Friday, May 20, 2011

The One Thing

Blogging has already brought so many new things and fantastic people into my life. The simple act of putting words out there made this small, connected planet even smaller. Today I am thrilled to introduce my very first guest post from the other side of the world - Australia!
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Jane successfully raised two children on her own, through years of serious illness. Because of this she developed great resourcefulness and creativity in her parenting.

Jane's Blog is Life @ Number 8, where she blogs holistically. She has been blogging for many years and is interested in social media, photograpy, and has recently become a Speaker on behalf of her local Heart Foundation.

Jane is also a writer, with one book at the beta-reader stage and 110,000 words written for a trilogy, She is awaiting the birth of her eighth grandchild.

The One Thing:
A Grandmother's Point Of View

There are a few things that all children need. To be loved, a place to live, warmth, care, a sense of belonging.
Beyond all this I feel there is one thing that I believe can make the world of difference in the life of a child.

And that is the ability to read.

My children began to read quite young. For us there were no struggles, it seemed one day they could not read and the next day they could. I know this is not the case for all families. I urge you to put in the effort.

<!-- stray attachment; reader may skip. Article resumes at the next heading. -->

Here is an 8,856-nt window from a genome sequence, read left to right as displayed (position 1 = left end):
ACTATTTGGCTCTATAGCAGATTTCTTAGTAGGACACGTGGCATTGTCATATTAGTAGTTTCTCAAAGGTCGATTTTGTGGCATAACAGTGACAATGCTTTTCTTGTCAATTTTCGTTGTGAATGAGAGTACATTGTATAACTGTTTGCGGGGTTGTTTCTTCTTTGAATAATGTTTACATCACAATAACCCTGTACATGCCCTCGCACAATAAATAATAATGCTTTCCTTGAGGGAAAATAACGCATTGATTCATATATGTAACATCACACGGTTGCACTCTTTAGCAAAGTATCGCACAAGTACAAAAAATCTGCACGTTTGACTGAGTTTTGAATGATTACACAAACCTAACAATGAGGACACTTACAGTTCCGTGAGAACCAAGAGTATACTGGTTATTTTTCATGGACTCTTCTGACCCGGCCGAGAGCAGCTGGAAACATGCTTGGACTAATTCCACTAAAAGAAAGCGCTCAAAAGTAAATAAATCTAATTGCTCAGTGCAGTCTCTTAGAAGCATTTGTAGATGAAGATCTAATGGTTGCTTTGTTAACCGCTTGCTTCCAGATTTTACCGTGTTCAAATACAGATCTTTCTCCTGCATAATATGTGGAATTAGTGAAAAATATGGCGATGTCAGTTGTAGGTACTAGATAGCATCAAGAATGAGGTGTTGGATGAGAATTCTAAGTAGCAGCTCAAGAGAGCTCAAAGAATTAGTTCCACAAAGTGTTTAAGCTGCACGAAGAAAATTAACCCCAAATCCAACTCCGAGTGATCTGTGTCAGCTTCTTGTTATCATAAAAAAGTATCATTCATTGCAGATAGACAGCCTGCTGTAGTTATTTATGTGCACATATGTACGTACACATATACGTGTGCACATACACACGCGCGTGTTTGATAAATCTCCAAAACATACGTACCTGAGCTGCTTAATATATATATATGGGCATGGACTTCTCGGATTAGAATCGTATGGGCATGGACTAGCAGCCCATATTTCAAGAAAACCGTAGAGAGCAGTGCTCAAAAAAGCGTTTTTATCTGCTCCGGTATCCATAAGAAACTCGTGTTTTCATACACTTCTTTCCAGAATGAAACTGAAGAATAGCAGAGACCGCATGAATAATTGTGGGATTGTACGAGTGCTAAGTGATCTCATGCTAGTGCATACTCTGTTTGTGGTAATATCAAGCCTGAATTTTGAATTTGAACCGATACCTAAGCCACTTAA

Once they can read the world opens up to them.

A little bit of child-power comes into their lives.

And a little bit of freedom into yours.

We lived in a cooler climate when the children were small. Checking the weather for clothes requirements added to the early morning pressures. I solved this problem by making big wall charts.

The Clothes chart had temperatures and required clothing listed along side.

Morning. (all temperatures are in Celsius)
  •  0-7 Degrees: singlet, skivvy, fleecy shirt, jumper and jacket. Thick sox, corduroy pants and boots.
  •  8-14: Leave off the shirt
  •  15-20: Leave off the skivvy but put on the shirt. Jacket and normal sox.
  •  20 plus. Singlet, normal shirt, jumper if outside. Jacket if it’s raining.
  •  23 plus: Choose for yourself.
  •  25 plus: Summer clothes. Water bottle every day. Hat or cap
  •  27 and up. Use 15 plus every morning.

There were charts right across the kitchen walls.
Charts for the after school schedule.
A chart for Before Bed routines. E.g. No shoes to be left in the public areas of the house.
A Chart for computer time.

As we reached the teenage years, I put a sign by the phone ‘If it can’t be said in public, should it be said at all?”

One child who was often late home from school was able to read a new rule.
For every 5 minutes you are late home you will lose access to the phone for 24 hours.

The ability to read brings choices. It’s worth investing time to teach them.

It’s the one thing that will make a significant difference.

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Please show Jane some comment love and visit her blog, 
Life @ Number 8

I am going to work on my household labels right now! Even at age three, I know Amelia will benefit from consistent exposure to words and association.

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